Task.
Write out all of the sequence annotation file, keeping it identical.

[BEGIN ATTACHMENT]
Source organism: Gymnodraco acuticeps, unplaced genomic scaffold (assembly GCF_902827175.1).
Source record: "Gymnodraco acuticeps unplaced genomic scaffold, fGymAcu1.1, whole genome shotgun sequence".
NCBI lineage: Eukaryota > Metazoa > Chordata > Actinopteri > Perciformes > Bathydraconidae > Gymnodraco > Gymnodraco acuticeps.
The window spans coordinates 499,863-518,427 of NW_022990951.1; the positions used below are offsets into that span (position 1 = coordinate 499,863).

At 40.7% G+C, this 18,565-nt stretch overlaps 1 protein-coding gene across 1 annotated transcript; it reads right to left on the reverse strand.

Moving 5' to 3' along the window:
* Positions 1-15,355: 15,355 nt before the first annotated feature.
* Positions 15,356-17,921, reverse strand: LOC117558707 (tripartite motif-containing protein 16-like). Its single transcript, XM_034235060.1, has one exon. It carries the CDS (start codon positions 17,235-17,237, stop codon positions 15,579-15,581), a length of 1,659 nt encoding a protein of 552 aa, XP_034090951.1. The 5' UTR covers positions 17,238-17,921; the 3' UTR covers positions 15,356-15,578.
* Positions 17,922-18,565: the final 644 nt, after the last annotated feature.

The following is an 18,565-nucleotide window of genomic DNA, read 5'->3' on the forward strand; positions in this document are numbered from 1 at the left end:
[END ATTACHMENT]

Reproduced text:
Source organism: Gymnodraco acuticeps, unplaced genomic scaffold (assembly GCF_902827175.1).
Source record: "Gymnodraco acuticeps unplaced genomic scaffold, fGymAcu1.1, whole genome shotgun sequence".
NCBI lineage: Eukaryota > Metazoa > Chordata > Actinopteri > Perciformes > Bathydraconidae > Gymnodraco > Gymnodraco acuticeps.
The window spans coordinates 499,863-518,427 of NW_022990951.1; the positions used below are offsets into that span (position 1 = coordinate 499,863).

At 40.7% G+C, this 18,565-nt stretch overlaps 1 protein-coding gene across 1 annotated transcript; it reads right to left on the reverse strand.

Moving 5' to 3' along the window:
* Positions 1-15,355: 15,355 nt before the first annotated feature.
* Positions 15,356-17,921, reverse strand: LOC117558707 (tripartite motif-containing protein 16-like). Its single transcript, XM_034235060.1, has one exon. It carries the CDS (start codon positions 17,235-17,237, stop codon positions 15,579-15,581), a length of 1,659 nt encoding a protein of 552 aa, XP_034090951.1. The 5' UTR covers positions 17,238-17,921; the 3' UTR covers positions 15,356-15,578.
* Positions 17,922-18,565: the final 644 nt, after the last annotated feature.

The following is an 18,565-nucleotide window of genomic DNA, read 5'->3' on the forward strand; positions in this document are numbered from 1 at the left end: